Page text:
On October 1, Tennessee will join a growing list of states providing additional protections to pregnant employees as the Tennessee Pregnant Workers Fairness Act (Act) takes effect. Covered employers include those with 15 or more employees. Under the Act, it is unlawful for an employer to refuse to make reasonable accommodations for medical needs arising from pregnancy, childbirth or other related medical conditions unless doing so would impose an undue hardship on the employer. This includes requiring employees to take leave under a leave law or employer policy if another reasonable accommodation can be provided. The Act also prevents an employer from taking any other adverse actions against an employee in the terms, conditions, or privileges of an employee’s employment if the individual requests or uses a reasonable accommodation due to pregnancy, childbirth, or related medical conditions, such as counting pregnancy-related absences under a no fault attendance policy.

If required of other employees with medical conditions, employers may request that an employee with a medical need relating to pregnancy, childbirth, or related medical conditions provide medical certification from a healthcare professional if the employee is requesting a reasonable accommodation related to temporary transfer to a vacant position, job restructuring, light duty, or an accommodation that requires time away from work. During the time period in which an employee is making good faith efforts to obtain medical certification, an employer must not take any adverse actions against the employee related to the employee’s need for an accommodation and the employer must begin engaging in a good faith interactive process with the employee to determine if a reasonable accommodation can be provided absent undue hardship.

Under the Act, an employer is not required to do the following unless the employer does so or would do so for another employee or class of employees needing an accommodation:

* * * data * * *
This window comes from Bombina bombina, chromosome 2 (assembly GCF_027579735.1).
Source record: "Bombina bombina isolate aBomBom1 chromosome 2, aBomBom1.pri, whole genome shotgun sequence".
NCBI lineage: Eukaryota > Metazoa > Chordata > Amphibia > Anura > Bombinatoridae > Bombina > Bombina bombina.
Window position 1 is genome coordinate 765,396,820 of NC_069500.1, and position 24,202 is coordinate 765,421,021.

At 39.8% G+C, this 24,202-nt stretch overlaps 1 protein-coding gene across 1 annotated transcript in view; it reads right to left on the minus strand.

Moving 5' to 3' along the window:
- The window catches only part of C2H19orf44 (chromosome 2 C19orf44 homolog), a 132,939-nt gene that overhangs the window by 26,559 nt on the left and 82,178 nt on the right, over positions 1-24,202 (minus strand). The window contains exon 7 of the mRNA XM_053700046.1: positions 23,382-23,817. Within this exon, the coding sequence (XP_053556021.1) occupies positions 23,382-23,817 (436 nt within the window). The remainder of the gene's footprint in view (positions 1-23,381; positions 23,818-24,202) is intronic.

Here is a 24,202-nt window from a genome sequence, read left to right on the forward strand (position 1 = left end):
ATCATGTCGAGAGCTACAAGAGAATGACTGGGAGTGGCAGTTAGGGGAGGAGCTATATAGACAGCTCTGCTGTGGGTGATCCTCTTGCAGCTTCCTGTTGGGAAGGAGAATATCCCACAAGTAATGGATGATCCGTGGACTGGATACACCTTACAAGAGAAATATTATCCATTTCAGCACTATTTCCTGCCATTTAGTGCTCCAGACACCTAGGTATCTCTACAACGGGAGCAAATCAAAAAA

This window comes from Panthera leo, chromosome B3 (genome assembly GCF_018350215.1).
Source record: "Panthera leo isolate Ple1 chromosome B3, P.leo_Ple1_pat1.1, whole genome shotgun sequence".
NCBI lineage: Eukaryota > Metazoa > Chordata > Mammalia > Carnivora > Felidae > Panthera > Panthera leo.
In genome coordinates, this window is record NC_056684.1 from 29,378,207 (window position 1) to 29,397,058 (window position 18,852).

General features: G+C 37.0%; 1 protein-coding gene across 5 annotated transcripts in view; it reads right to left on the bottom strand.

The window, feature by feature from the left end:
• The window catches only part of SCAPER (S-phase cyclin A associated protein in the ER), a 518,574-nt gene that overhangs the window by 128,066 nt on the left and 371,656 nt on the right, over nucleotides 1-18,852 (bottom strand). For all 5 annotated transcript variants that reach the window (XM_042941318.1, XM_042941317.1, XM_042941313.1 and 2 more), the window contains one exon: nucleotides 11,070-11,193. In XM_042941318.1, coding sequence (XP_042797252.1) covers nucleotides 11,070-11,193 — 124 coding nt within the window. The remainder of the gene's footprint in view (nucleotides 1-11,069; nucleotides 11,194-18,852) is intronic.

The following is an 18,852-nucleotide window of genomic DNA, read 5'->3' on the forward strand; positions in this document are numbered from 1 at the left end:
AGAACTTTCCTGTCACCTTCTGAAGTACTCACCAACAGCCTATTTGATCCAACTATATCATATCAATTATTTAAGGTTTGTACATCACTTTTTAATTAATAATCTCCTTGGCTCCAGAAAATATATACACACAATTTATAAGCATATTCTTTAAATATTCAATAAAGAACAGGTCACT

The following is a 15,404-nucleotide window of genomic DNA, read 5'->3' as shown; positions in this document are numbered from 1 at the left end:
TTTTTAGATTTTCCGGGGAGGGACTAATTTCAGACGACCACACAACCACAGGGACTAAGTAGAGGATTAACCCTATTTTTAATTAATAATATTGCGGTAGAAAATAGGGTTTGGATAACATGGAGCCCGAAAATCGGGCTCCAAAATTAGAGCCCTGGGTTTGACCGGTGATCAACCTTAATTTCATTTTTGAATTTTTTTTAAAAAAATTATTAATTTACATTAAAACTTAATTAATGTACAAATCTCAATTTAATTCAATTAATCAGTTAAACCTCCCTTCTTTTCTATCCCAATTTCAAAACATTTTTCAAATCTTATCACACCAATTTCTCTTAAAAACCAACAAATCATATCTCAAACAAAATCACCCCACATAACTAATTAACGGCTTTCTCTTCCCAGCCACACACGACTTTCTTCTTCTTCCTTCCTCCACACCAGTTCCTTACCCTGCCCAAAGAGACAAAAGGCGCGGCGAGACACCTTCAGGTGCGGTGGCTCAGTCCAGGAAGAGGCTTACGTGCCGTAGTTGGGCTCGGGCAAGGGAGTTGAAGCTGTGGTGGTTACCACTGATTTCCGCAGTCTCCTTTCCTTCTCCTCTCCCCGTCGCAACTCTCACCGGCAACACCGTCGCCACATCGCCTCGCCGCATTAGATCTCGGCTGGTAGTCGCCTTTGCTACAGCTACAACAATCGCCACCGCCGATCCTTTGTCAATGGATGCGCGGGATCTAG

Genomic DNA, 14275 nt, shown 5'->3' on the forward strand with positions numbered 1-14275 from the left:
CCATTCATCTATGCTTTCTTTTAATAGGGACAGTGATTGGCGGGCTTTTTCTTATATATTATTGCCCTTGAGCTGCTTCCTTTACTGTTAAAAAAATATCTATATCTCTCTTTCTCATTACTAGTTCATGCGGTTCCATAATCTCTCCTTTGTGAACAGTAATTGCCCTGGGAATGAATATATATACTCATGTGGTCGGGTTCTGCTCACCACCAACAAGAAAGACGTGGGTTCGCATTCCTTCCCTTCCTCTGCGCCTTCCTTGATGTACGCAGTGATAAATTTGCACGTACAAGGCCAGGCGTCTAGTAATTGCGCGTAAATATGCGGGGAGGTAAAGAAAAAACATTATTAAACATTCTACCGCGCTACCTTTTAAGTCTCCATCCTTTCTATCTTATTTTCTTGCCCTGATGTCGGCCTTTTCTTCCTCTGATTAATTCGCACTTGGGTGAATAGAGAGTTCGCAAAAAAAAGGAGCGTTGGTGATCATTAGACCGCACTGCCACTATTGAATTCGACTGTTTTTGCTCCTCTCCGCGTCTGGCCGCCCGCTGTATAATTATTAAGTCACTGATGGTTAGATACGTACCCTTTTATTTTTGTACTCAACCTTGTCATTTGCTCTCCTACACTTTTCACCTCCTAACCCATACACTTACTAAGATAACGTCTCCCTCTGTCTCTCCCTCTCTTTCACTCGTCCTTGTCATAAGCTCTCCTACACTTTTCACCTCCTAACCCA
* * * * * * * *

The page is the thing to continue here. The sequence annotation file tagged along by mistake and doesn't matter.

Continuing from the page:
• Hire new employees that the employer would not have otherwise hired.
  • Discharge an employee, transfer another employee with more seniority, or promote another employee who is not qualified to perform the new job.
  • Create a new position for the employee, including a light duty position, unless the position would be provided for another equivalent employee.
  • Compensate an employee for more frequent or longer break periods, unless the employee uses a break period that would otherwise be compensated.
  • Construct a permanent, dedicated space for expressing milk.

Any employee who believes that his or her employer has violated this Act may bring an action in chancery court or circuit court in accordance with the Uniform Administrative Procedures Act within one year of the date of termination or other adverse employment action. Potential damages under the Act include back pay, compensatory damages, prejudgment interest, reasonable attorneys’ fees, and any other appropriate legal or equitable relief.

Employers should review their policies and procedures to ensure compliance with the Act and provide training to supervisors and human resources professionals regarding the requirements of the Act. If you have any questions regarding implementation of this new Act, please contact one of our labor and employment attorneys.